“Nobody came. Nobody helped. Nobody made a video.”
For Vargas, Quintana’s remarks underscored how he feels Asian Americans have long been seen in the US: as “the invisible within the invisibles.”
“It’s been really quite stunning to witness ‘mainstream America’ wake up to this invisibility,” said Vargas, a journalist whose organization Define American seeks to humanize immigrants through storytelling.
Wider recognition of the racism Asian Americans have been facing since the start of the pandemic is a critical step, advocates and experts say. But this moment has also prompted some to consider another question: What is the best path forward?
Asian Americans occupy a unique spot in the racial hierarchy
To understand the current problem, it’s important to acknowledge the unique position that Asian Americans occupy in the United States’ racial hierarchy.
“From the moment that the first Chinese arrived in the 1850s until today, Asian Americans have been considered not White but also considered not Black,” says Claire Jean Kim, a professor of political science and Asian American studies at the University of California, Irvine.
In many ways, that status has worked to their advantage, Kim said.
That’s made them a target during times of crisis
Still, the discrimination and hate Asian Americans have experienced throughout history is very real. Often perceived as foreigners, Asian Americans have been systematically targeted during periods of tension or crisis — a pattern that’s being repeated again today.
After 9/11, South Asians were among those swept up in a wave of Islamophobia.
Tung Nguyen, chair of AAPI Progressive Action and director of the Asian American Research Center on Health, says Asian Americans “suffer from the racism of being made invisible.”
He sees the invisibility of Asian Americans everywhere.
It’s in the challenges to language access, which prevent many Asian Americans from accessing resources in their native tongues.
Those notions, which suggest that Asian Americans are outsiders who don’t face disadvantages, make it possible for them to be seen as acceptable targets — and contribute to the spate of violence seen over the past year, Nguyen said.
“It’s easier to hurt someone when they’re invisible,” he said. “Our invisibility is all over the place.”
The younger generation is no longer willing to stay silent
Despite those feelings of invisibility, or perhaps because of them, the recent high-profile attacks against Asian Americans have generated a level of mainstream attention that feels different.
A number of factors might explain the heightened awareness this time around, experts said.
One is a younger generation who grew up in the US and is no longer willing to stay silent the way their immigrant parents might once have.
“The older parents or the aunties and uncles and the grandparents may not say something, but their children and their nieces and nephews and their grandkids will because we’re online,” Vargas said. “We know how to use the hashtag.”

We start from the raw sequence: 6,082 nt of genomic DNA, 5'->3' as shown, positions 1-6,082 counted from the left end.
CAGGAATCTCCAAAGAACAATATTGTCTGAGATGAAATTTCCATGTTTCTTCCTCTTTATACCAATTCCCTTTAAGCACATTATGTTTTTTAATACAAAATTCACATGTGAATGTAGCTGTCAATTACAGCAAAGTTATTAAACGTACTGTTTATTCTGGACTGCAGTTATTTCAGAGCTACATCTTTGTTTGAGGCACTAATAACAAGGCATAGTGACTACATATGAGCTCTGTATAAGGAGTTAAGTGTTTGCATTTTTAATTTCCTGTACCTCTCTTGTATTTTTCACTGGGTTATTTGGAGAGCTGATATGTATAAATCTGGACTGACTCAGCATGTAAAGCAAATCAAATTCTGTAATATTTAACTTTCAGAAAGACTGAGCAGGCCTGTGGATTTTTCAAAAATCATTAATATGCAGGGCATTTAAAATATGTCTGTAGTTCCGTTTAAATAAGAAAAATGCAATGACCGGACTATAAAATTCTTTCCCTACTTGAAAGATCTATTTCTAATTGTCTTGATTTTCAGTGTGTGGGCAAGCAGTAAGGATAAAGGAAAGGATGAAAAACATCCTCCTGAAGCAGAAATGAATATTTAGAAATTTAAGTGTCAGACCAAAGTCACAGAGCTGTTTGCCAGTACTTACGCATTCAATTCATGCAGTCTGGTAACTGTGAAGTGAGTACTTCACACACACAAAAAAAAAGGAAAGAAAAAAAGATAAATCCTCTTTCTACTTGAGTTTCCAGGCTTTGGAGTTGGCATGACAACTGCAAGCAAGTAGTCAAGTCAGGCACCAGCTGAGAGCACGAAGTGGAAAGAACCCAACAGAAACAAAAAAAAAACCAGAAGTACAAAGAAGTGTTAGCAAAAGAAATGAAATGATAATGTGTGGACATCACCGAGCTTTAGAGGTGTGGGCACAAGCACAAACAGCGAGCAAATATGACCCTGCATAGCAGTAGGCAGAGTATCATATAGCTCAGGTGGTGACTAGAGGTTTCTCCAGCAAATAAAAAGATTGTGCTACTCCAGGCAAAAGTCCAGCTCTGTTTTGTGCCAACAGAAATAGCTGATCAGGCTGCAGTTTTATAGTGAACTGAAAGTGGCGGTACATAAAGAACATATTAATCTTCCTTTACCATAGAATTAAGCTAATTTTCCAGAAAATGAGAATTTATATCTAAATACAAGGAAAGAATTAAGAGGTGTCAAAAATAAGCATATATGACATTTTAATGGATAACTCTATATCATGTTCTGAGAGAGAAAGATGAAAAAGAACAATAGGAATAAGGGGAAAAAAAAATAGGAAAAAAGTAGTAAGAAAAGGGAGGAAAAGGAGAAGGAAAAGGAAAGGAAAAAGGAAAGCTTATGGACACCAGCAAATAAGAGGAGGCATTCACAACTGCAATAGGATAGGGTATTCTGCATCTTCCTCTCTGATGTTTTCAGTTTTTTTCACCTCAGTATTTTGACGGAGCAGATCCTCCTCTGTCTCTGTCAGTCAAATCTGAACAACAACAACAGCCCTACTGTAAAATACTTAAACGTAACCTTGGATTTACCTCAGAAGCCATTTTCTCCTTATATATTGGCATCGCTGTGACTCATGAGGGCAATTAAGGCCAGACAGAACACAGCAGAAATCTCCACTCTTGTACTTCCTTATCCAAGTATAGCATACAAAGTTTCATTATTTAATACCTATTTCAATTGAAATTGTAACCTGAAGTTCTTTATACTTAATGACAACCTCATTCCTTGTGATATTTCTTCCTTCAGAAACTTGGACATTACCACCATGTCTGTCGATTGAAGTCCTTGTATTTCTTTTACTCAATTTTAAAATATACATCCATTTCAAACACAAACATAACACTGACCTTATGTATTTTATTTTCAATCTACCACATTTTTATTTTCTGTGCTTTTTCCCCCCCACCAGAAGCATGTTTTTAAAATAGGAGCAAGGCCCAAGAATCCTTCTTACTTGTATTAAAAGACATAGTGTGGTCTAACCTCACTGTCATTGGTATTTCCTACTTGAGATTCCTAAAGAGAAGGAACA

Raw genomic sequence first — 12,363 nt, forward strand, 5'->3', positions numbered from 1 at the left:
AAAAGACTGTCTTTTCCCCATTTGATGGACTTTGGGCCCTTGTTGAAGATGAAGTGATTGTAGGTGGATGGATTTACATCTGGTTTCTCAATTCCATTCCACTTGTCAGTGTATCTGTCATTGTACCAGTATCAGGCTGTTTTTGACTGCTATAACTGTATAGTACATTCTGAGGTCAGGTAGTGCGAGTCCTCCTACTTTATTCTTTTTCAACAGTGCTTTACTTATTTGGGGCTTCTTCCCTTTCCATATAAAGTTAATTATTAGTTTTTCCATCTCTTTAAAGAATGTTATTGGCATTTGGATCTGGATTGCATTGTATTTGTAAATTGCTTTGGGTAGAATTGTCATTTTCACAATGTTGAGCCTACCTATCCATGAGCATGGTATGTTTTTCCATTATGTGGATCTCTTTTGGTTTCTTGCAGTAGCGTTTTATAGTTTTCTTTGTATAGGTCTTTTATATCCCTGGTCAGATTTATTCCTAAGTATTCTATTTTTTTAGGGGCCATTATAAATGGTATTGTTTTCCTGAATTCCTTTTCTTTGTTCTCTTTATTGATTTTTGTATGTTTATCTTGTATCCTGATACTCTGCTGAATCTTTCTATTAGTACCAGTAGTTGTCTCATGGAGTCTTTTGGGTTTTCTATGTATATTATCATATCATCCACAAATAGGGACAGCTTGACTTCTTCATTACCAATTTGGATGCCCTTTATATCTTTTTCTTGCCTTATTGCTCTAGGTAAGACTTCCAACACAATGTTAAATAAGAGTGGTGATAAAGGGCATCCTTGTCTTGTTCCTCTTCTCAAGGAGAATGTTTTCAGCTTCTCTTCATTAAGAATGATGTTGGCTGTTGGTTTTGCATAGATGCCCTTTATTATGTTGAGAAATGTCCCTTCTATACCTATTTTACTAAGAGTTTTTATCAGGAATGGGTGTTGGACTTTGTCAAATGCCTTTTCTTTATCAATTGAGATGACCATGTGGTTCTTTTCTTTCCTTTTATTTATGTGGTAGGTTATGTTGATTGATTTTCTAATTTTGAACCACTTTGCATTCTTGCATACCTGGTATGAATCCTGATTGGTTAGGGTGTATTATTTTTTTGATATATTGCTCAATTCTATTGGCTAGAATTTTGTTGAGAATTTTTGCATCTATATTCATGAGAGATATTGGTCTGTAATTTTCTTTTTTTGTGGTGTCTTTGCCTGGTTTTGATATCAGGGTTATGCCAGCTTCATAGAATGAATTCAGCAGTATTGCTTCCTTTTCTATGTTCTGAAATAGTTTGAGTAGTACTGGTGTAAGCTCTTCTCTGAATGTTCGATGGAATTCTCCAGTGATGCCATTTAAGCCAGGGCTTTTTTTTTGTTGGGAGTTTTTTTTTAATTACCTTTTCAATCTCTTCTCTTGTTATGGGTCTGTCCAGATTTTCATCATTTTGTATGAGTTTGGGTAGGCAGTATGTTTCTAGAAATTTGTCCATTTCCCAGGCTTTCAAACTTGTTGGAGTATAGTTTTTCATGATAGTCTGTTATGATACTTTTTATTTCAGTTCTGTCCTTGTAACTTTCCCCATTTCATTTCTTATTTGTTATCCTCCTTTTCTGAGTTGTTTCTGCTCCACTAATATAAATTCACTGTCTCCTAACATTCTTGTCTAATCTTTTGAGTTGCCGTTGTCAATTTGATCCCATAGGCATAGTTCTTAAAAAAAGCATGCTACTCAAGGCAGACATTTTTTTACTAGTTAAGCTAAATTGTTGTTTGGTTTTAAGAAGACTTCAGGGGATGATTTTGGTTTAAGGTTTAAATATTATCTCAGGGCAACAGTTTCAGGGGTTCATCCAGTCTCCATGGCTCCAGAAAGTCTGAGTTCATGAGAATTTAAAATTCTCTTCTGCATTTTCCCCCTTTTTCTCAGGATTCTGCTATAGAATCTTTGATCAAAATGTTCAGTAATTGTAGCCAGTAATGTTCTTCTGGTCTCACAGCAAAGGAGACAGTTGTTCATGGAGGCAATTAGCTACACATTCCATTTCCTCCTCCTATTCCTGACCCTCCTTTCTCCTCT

Social media, in turn, has allowed video footage from the disturbing incidents to be seen and circulated widely, while more Asian American journalists in newsrooms have helped to amplify those stories. Meanwhile, the killing of George Floyd last May and the uprising that followed thrust issues of racism into the national spotlight and prompted Americans to take them more seriously.
“There’s been a kind of shift where people feel it’s important to at least talk about racism,” said Kim. “That doesn’t mean they’re necessarily committed to changing it in any deep way but there’s more discussion of it.”
But the community is divided on the solutions
Advocates and activists are largely united in calling for more discussion and attention around the issue of hate and violence against Asian Americans. But they seem to diverge on how best to address it.
“The main issue for us right now is: Do we go ahead as a single Asian American movement to address anti-Asian racism?” Nguyen said. “Or is anti-Asian racism both part of a bigger wave of racism, and the solution is beyond just what Asian Americans care about or should do?”
Others have cautioned against connecting the recent high-profile attacks to the larger wave of violence Asian Americans have been experiencing since the pandemic.
“These crimes and violent situations that happen in Chinatown have been happening for a while,” Wong told the publication.
The response will have to involve everyone
The public safety threat that many Asian Americans are feeling right now stem from structural problems of unemployment, housing insecurity and income inequality, some progressive activists argue. And they say what’s needed to combat that threat is a movement that works in conjunction with other racial groups to help solve those big issues.
“The idea that we’re going to solve anti-Asian racism without addressing racism in general and anti-Black racism is a mistake,” Nguyen added.
“What’s needed is really putting intersectionality in action,” he said. “What does it actually look like to protect each other? What does it look like to be somebody’s neighbor? I know these seem like basic questions but I would argue that these are basic questions that we all have to answer to really make this country safer for everybody.”
Vargas hopes more people are having conversations about the history of hate and violence that Asian Americans have long faced. But what happens next is critical, he and other advocates say. Because how communities choose to respond in this moment could set the course for whether Asian Americans — and other groups — continue to face these problems in the future.
Source : CNN